David Bowie and Jennifer Connelly star in Jim Henson’s beloved film, in which Connelly must rescue her baby brother from a fantasy world ruled by the King of the Goblins. Screenplay by Terry Jones of Monty Python, and executive produced by George Lucas. (1986, 101 min, 35mm) More details »
Pioneering vocalist and composer Meredith Monk presents her newest music-theater work, On Behalf of Nature, a poetic meditation on our intimate connection to nature and the fragility of its ecology. Monk and her acclaimed Vocal Ensemble offer a liminal space where human, natural, and spiritual elements are woven into a delicate whole, illuminating the interconnection and interdependency of us all. More details »
In 2013, the Victoria and Albert Museum in London was given unprecedented access to David Bowie’s archive to curate the first retrospective of this extraordinary artist. The exhibition featured more than 300 objects including handwritten lyrics, original costumes, fashion, photography, film, music videos and Bowie's own instruments. Introduced by the curators, this documentary explores the incredible works in the exhibition and the thoughts and feelings people have had seeing them. (2013, 99 min, digital) More details »
Bayou Maharajah explores the life and music of New Orleans piano legend James Booker, the man Dr. John described as “the best black, gay, one-eyed junkie piano genius New Orleans has ever produced.” A brilliant pianist, his eccentricities and showmanship belied a life of struggle, prejudice, and isolation. Illustrated with never-before-seen concert footage, rare personal photos, and exclusive interviews, the film paints a portrait of this unjustly neglected genius. (2013, 93 min, digital) More details »
The Spring Home Season features a world premiere collaboration with natural soundscape artist Bernie Krause and composer Richard Blackford. Krause, author of The Great Animal Orchestra, has been recording ecosystems throughout the globe for the past 30 years. These recordings will provide the fabric for a collaboration between Alonzo King, composer Richard Blackford, and Bernie Krause. The Spring Season also sees the return of Concerto for Two Violins, choreographed to Bach's concerto in D Minor and performed live by the Philharmonia Baroque Chamber Players.
Spring Gala — Saturday, April 11Join us for LINES Ballet's Spring Gala, hosted by Alonzo King and Honorary Chair Lisa Fischer, star of Twenty Feet from Stardom, on April 11 at Yerba Buena Center for the Arts. This spectacular evening features Alonzo King's newest collaboration with natural soundscape artist Bernie Krause and composer Richard Blackford, as well as an exclusive performance by Lisa Fischer.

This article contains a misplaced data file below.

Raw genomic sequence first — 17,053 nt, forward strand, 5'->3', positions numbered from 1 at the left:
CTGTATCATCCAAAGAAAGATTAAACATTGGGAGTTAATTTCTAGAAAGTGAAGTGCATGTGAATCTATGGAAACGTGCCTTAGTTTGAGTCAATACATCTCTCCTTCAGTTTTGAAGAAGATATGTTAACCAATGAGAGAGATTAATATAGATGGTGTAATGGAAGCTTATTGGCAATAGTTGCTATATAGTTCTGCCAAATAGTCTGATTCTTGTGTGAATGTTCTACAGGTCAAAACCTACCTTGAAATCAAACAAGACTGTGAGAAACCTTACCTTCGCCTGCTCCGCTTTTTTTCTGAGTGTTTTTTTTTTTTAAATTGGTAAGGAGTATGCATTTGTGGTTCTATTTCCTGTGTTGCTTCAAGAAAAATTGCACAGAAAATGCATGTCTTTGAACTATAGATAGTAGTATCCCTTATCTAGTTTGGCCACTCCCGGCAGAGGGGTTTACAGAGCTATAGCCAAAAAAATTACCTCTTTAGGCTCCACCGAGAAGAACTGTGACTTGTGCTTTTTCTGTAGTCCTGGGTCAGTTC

Tickets for the Spring Gala are available through Alonzo King LINES Ballet. For more information please visit linesballet.org.
Blood on the Moonby Robert Wise2 PM Bad boy Robert Mitchum, who once said he had two acting styles, “with and without a horse,” stars in one of the finest noir westerns of them all. Riding into town after a plea from an influential friend, he’s drawn into a land dispute and forced to choose between the pal he owes and the girl he loves. Against a background of dreary taverns and rain-soaked darkness, Mitchum delivers a terrific laid-back performance as the reluctant hired gun. (1948, 88 min, 35mm)
The Tall T by Budd Boetticher3:45 PM Based on an Elmore Leonard story, this is the high intensity tale of innocent travelers on a stagecoach held hostage by three sadistic killers, as they play out an increasingly desperate waiting game. This film has a unique, strange blend of dark humor, darker violence, and an undercurrent of loneliness and despair. The Library of Congress selected The Tall T for permanent preservation in the United States National Film Registry. Starring Randolph Scott and Maureen O’Sullivan. (1957, 78 min, 35mm)
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Alonzo King LINES Ballet BFA at Dominican University of California presents the 2015 BFA Senior Showcase.